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Thomas Chao

Revision History                                                             
Revision v1.4                    11 June 2007                                
Adding info for now popular Ubuntu 7.0.4, RH Commercial Workstation v.3,     
Fedora Core 6 and 7, new Mandriva.                                           
Revision v1.3                    2 January 2003                              
Adding info for Red Hat 7.3 & 8.0, Mandrake 8.2 & 9.0, SuSE Linux            
configuration and contents update.                                           
Revision v1.2                    15 March 2002                               
Adding more info for Red Hat 7.2, Mandrake 8.1 and Slackware 8.0 Linux       
configuration and SSH X11 Forwarding.                                        
Revision v1.1                    20 March 2001                               
Revision and adding RH 7.0.                                                  
Revision v1.0                    01 November 2000                            
Initial revision and release.                                                

This HOWTO describes how you can use the combination of X Display Manager
(xdm, kdm and gdm) and XDMCP (X Display Manager Control Protocol) to provide
a solution for the X-Terminal and to provide a platform of efficient Remote X
Apps environment. This document will takes the focus on how to setup the X
connection using XDMCP.

Table of Contents
1. Introduction
    1.1. Disclaimer
    1.2. Feedback
2. The Procedure
    2.1. Before you begin, some background
    2.2. Security Reminder
    2.3. The System I use
    2.4. Remote Client Piece
    2.5. Server Preparation
    2.6. Steps to Complete the Procedures
    2.7. Testing
3. X11 Forwarding using SSH
4. Troubleshooting
5. XDMCP and GDM (Gnome Display Manager)
6. Additional References
7. Authors
8. Copyright Information

1. Introduction

[] X Window System is the display
and networking protocol developed by MIT. The X is built with network in mind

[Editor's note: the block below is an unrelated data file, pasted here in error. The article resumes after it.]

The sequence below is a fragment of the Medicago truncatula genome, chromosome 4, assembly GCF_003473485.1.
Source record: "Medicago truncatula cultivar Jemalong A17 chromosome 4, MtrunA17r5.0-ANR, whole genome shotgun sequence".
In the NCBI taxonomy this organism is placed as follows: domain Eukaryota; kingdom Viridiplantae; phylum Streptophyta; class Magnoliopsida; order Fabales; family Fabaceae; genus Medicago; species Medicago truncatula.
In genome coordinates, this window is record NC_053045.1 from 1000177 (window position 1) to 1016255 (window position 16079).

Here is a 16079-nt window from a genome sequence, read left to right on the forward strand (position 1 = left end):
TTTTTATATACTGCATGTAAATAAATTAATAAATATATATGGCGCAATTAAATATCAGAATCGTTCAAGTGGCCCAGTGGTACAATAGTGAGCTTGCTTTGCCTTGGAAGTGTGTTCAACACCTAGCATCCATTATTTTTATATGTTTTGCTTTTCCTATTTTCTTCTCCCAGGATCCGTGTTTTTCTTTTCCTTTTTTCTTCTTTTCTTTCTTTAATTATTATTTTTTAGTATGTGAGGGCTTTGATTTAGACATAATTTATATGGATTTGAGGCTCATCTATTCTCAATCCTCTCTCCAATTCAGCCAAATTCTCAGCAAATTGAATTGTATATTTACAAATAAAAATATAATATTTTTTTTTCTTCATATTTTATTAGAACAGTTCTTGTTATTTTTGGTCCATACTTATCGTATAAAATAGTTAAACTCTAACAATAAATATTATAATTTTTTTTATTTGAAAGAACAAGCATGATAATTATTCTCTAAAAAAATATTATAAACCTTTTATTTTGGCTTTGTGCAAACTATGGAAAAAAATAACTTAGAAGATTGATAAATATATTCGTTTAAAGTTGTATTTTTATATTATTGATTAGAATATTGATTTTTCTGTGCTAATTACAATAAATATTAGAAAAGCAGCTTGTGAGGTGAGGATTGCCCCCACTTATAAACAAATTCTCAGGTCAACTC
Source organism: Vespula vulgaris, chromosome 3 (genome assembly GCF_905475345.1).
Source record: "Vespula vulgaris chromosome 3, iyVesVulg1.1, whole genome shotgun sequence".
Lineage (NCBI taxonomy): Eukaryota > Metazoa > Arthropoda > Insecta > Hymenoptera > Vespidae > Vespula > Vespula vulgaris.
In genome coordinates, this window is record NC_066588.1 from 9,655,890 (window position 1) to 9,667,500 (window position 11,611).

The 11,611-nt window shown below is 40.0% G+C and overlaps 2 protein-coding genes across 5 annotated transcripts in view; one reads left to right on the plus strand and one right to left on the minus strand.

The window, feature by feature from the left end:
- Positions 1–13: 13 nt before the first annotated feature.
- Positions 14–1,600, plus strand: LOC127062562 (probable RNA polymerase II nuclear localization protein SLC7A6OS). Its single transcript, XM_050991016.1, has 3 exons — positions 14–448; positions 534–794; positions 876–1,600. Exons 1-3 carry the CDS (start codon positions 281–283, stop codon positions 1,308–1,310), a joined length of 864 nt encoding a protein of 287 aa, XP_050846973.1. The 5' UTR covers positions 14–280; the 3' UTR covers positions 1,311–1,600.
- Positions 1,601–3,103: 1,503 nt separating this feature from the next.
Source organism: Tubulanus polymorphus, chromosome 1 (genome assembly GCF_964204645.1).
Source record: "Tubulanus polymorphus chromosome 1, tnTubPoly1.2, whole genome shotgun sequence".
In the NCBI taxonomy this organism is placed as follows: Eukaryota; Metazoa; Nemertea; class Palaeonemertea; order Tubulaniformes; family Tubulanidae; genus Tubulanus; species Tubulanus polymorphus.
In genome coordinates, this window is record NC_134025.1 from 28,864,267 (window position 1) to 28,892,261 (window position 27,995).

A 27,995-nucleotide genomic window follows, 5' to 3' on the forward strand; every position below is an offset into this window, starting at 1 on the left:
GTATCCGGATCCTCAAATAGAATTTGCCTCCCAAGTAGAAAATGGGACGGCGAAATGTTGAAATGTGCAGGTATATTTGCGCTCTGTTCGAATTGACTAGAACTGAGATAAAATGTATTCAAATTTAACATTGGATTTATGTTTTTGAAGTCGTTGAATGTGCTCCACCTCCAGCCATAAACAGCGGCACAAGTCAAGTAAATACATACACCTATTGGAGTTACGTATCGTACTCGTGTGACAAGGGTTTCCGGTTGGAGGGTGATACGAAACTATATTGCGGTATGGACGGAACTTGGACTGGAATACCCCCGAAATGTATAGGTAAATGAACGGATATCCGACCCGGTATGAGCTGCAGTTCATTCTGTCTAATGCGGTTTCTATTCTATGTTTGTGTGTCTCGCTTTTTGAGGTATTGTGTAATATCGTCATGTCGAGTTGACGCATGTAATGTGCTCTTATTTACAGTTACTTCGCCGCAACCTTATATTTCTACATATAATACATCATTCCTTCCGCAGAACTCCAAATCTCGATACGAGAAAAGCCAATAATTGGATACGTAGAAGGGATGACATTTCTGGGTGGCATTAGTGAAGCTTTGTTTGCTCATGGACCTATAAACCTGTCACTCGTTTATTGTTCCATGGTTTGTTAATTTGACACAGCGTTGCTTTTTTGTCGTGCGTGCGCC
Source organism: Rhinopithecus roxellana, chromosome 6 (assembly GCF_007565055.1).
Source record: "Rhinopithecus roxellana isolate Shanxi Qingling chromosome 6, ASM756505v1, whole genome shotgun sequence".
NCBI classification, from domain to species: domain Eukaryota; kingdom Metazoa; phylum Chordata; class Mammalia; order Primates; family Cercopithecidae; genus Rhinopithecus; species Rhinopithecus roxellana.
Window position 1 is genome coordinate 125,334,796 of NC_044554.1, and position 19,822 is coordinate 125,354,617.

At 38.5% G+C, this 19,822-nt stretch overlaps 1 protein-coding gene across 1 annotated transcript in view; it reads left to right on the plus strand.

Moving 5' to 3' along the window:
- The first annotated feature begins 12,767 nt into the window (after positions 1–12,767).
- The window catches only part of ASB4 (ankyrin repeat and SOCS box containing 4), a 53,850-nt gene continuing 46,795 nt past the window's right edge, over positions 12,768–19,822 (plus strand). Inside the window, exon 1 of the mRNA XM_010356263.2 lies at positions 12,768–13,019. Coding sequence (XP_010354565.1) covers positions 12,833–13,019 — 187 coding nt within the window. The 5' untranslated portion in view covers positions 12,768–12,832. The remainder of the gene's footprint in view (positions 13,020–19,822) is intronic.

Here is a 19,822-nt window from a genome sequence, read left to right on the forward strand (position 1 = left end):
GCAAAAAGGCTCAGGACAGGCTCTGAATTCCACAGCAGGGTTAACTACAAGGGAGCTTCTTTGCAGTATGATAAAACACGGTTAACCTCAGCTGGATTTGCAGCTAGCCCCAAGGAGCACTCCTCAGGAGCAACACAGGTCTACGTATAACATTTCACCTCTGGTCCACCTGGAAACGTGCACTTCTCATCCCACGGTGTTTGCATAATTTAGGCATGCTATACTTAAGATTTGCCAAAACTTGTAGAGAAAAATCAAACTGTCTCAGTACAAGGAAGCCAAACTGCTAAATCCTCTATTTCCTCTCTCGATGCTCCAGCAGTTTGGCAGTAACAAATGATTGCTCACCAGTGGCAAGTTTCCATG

with the capability to run a (graphical) session on a remote computer. In it,
an X Display Manager is used to start a session from a local system or from
another computer. The request and the start of the session is handled by the
XDMCP, which stands for "X Display Manager Control Protocol" and is a network
protocol. It provides a way of running the X-Terminal to run on your PC (or
MAC) and it uses the X Server to provide a client/server interface between
display hardware (the mouse, keyboard, and video displays) and the desktop
environment while also providing both the windowing infrastructure and a
standardized application interface (quoted from XFree86 Project home page).
The X-Terminal can be displayed with an individual window or multiple
windows, based on your X window system's software capabilities and setup.

I am always looking for the best way to use Linux, both at home and in work.
One of the biggest advantages among all is the ability to re-use the older
systems (like Pentium, Pentium II, Pentium III and even the 486 and AMD x86
CPUs) as a Xterminal (by using the Win32 apps; like Hummingbird's Exceed,
Reflection X, X-Win32 or X-ThinPro. For MAC, try eXodus) to run from any of
your PC remotely. I found out, somehow very surprising, that there are many
documents on the INTERNET that can help you to set it up, but not with a step
by step HOW-TO format! This is how I came up with this document as a way to
share my experiences with all users. By using X and XDMCP, you can build a
good, reliable and low cost X- environment for your home or work IT solution.
Best of all, it is free! You will also find out that those long abandoned PC
by the current Windows system can run the X in Linux just fine! It can save
you money and spare the mother earth!